I'm searching for the relation between Nisan and the spring equinox according to Scripture.

I know of the texts Genesis 1:14, Exodus 12:2-3, Leviticus 23:15 and Deuteronomy 16:1.

I find multiple definitions, I quote:

  1. First lunar crescent after the spring equinox (= 1 Nisan)
  2. New moon nearest to the spring equinox is the start of the year (= 1 Nisan)
  3. Pesach (15 Nisan) must occur in the spring (i.e, after the equinox), in most cases 1 Nisan occure before the equinox
  4. The Rabbis give the rule that the 16th of Nisan (at sunset beginning it) should occur after the beginning of the year.

I think 4) is the right one but can someone give me the rigth interpretation with texts in Scripture why a definition is right or wrong?

  • Also Leviticus 2:14
    – Double AA
    Commented Jan 3, 2021 at 19:30
  • Is there nobody is this community to show me the way?
    – Jan
    Commented Jan 6, 2021 at 21:21

2 Answers 2


In the Babylonian calendar, which Jews used in the late pre exilic, exilic, and early post exilic periods, the 1st of Nisannu always fell after what we would consider to be the equinox (though not necessarily after the equinox as the Babylonians counted it.) By the Herodian period, it is not certain that Judea is following Babylon any more. Josephus says that 14 Nisan occurs "when the sun is in Aries" (Antiquities 3.10.5), that is, on or after the equinox. In the Talmud, the equinox is given as one of three conditions, two of which must obtain for an intercalation.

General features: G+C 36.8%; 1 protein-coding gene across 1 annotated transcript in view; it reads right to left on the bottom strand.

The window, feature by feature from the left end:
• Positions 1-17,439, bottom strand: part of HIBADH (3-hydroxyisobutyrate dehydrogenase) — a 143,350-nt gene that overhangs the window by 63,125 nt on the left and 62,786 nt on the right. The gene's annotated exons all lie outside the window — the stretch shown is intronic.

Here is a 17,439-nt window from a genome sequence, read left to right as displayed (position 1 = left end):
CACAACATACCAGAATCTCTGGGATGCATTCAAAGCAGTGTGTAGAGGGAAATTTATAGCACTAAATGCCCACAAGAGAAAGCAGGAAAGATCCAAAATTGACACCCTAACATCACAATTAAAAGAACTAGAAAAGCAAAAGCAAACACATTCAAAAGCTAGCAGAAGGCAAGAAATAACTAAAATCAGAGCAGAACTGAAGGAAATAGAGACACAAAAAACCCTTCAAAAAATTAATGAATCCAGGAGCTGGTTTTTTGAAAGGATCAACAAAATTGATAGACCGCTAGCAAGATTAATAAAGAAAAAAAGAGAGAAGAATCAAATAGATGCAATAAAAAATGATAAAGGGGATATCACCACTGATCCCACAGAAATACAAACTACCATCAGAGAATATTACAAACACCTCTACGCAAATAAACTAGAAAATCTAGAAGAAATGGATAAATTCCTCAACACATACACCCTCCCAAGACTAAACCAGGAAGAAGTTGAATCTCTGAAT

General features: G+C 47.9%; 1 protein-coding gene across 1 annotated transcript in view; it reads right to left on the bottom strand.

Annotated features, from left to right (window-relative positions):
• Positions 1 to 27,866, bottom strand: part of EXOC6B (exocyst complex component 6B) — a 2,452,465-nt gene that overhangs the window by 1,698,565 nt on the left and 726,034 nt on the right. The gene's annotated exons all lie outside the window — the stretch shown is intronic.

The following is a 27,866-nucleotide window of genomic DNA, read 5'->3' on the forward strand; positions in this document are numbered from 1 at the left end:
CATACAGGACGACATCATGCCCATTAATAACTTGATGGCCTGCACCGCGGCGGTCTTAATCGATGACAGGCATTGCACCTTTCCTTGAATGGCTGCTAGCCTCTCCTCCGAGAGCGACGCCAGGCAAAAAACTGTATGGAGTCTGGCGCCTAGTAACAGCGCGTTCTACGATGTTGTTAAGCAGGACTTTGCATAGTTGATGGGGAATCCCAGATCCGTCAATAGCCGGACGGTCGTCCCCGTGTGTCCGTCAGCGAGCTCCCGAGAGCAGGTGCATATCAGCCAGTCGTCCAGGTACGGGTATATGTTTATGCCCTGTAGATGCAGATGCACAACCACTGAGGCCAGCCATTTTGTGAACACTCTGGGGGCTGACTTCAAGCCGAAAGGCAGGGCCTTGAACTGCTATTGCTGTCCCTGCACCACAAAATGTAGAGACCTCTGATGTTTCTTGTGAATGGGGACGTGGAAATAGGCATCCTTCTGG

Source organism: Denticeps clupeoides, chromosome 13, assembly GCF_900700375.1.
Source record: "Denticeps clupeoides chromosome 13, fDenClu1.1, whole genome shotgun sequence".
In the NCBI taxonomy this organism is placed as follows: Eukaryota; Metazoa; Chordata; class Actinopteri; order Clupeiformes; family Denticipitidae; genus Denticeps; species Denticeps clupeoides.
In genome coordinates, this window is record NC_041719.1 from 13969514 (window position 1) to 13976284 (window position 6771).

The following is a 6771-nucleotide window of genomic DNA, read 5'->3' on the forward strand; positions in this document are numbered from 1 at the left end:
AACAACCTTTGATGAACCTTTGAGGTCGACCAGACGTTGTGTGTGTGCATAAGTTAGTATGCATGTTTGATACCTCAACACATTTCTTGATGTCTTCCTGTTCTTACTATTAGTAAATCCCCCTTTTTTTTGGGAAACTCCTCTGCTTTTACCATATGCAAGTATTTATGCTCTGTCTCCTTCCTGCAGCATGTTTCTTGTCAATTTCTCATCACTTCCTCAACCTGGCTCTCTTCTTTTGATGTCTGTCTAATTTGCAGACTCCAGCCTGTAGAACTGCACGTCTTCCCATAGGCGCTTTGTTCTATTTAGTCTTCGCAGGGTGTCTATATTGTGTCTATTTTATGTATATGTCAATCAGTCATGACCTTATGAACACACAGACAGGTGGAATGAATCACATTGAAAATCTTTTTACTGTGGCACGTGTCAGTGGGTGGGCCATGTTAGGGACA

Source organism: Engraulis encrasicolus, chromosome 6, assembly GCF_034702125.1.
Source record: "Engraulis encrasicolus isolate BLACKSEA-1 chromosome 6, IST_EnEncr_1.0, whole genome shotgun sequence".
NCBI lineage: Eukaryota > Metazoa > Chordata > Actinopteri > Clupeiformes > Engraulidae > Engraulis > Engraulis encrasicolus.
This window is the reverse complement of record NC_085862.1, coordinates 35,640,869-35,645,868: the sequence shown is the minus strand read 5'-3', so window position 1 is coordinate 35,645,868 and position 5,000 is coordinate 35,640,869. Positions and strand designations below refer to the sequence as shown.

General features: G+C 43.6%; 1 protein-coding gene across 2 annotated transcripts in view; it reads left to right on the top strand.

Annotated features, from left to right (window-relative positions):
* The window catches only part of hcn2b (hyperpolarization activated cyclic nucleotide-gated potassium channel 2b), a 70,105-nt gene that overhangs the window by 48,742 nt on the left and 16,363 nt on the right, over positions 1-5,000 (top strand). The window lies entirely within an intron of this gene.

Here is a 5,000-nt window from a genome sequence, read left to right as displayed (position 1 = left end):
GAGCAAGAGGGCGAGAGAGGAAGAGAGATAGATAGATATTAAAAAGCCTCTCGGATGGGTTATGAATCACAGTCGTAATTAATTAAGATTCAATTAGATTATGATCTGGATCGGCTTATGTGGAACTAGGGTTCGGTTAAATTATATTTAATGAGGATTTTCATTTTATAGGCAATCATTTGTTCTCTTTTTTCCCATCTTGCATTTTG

Our Rabbis taught: A year may be intercalated on three grounds: on account of the premature state of the corn-crops; or that of the fruit trees; or on account of the lateness of the equinox. Any two of these reasons can justify intercalation, but not one alone. (Tractate Sanhedrin)

The Tosefta gives a rule for intercalating on account of the equinox:

The year is not to be intercalated unless the spring equinox is still distant the greater part of a month. How much is the greater part of a month? Sixteen days. R. Jehuda says: Two thirds of a month, twenty days. T. Sanhedrin 2.7.

The Rabbinic calendar, which dates from the period C.E. 700-950, though a late Jewish tradition gives it a date in the 4th century C.E., seems to have been designed always to put the 15th or 16th of Nisan after the equinox. And due to a slight solar drift in the Rabbinic calendar, the 16th of Nisan is now always after the equinox. The 15th of Nisan can not now fall before March 26th in the Gregorian calendar, and in the 8th, 11th, and 19th years of the 19 year cycle, the 16th of Nisan can be a month after the equinox. as it was in 2016.


If nobody in this famous community answers I give the answer from scripture as good as I can. The calendar is defined through Moses by watching the sun and the moon.

  1. The first day of every month is the day you watch with a naked eye the first visable crescent of the moon. This is one or two days after the New Moon (0% visability).
  2. The first month is found by watching the sun. The spring festival must be in the first month. This means that the 15th of the first month must be on or after the first day of the spring. The first day of the spring is when you see sunset exactly in the west.

God says that we have to guard the first month to have 3 festivals in a year (Deuteronomy 16:1,16). To guard this an extra month is inserted if necessary in the old year to prevent the spring festival starts in winter and we have 2 or 4 festivals in a year in stead of the required 3. In the end this seems to me clear and not complicated what I first thought. I think it is strange that there are so many different voices.

You can see the moon and the sun in the past with the open source program Stellarium. You have to set the atmosphere on to take into account atmospheric correction for the human eye.

I'd appreciate it if someone respond.

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